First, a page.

(By Eric Lam, Bloomberg)
Canada is the orphan equity market nobody wants.
Hammered by the commodity meltdown all year, shares of some of its biggest corporate icons are now also sliding, driving the benchmark Standard & Poor’s/TSX Composite Index toward its lowest level in two years. On Friday, the resource-heavy index capped its longest losing streak in more than a decade, worse than any stretch during the 2008 financial crisis.
“There will be more pain for Canada,” said Sadiq Adatia, chief investment officer at Sun Life Global Investments
in Toronto. His firm manages about C$11.5 billion ($8.6 billion), and has been underweight Canadian investments for three years in favor of U.S. and international markets. The S&P/TSX will likely fall below 13,000 points in the near term, levels not seen in two years, he said.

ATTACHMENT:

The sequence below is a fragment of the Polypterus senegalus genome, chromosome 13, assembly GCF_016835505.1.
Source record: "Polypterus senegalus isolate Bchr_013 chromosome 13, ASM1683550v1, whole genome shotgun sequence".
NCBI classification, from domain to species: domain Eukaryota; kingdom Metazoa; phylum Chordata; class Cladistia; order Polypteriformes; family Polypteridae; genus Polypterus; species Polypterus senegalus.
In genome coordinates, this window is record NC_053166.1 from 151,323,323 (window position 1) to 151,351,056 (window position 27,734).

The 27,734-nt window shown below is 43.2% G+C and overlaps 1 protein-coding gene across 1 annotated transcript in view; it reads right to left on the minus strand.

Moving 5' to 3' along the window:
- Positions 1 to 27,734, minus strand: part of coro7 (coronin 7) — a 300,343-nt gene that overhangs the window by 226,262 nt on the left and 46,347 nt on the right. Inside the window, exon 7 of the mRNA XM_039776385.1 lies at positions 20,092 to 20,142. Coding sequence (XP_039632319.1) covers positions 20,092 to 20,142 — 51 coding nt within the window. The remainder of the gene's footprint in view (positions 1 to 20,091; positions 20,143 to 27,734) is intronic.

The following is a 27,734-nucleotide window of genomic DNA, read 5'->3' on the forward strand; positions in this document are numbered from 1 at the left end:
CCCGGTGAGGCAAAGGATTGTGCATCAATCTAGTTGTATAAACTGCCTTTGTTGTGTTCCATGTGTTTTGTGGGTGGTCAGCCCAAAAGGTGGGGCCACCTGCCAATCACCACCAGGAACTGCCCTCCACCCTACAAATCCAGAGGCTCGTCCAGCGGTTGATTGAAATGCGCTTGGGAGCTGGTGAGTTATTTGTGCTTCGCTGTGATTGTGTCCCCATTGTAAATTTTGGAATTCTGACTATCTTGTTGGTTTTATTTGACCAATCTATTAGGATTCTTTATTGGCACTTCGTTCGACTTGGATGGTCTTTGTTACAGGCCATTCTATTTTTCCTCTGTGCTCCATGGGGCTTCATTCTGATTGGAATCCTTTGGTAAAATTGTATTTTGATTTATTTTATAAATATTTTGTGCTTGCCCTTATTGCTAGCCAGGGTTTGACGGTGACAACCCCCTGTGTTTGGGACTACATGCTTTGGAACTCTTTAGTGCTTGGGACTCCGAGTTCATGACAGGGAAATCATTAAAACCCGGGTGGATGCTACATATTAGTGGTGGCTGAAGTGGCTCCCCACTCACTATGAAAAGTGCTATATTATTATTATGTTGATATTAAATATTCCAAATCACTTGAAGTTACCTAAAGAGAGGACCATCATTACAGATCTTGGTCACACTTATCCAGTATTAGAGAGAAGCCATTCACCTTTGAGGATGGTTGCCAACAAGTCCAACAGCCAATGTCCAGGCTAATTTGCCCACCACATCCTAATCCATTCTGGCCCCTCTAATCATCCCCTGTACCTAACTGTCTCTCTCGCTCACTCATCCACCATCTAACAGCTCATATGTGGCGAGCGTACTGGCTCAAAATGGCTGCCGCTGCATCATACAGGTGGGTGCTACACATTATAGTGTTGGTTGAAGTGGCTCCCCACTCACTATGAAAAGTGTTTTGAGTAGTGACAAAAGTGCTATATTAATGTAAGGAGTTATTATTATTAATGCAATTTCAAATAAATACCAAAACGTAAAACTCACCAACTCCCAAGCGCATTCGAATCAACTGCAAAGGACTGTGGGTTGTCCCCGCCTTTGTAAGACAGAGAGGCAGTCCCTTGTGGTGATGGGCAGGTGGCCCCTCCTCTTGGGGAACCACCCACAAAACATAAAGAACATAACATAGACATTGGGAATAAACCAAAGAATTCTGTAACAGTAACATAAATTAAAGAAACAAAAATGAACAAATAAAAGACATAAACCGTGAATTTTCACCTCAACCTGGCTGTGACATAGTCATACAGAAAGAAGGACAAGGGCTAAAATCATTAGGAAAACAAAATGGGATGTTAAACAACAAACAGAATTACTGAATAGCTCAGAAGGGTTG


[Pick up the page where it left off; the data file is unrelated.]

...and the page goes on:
“There will be more downside here," he said. “We’re just starting. There’s nothing on the horizon that will paint a brighter picture for Canada.”
The S&P/TSX, the benchmark equity gauge for the world’s 11th largest economy, has slumped almost 11 percent this year, posting the third-worst decline ahead of only Singapore and Greece among 24 developed markets.
After a brief 1.7 percent rally in October, the S&P/TSX declined for eight days in a row through Friday to 13,075.42, the longest losing streak since June 2002. A break through the 13,004.58 low on Sept. 28 would take it to October 2013 lows. The index rebounded 0.4 percent Monday as commodities producers increased with the price of oil and gold.
“There is so much apathy and negativity against Canada,” said Greg Taylor, a fund manager at Aurion Capital Management in Toronto. His firm manages about C$7.2 billion. “Nobody wants to put a pin in this, take a stand and fight back. You have uncertainty about the Fed, the U.S. dollar strengthening, commodities getting crushed. Canada, psychologically, has been hurt.”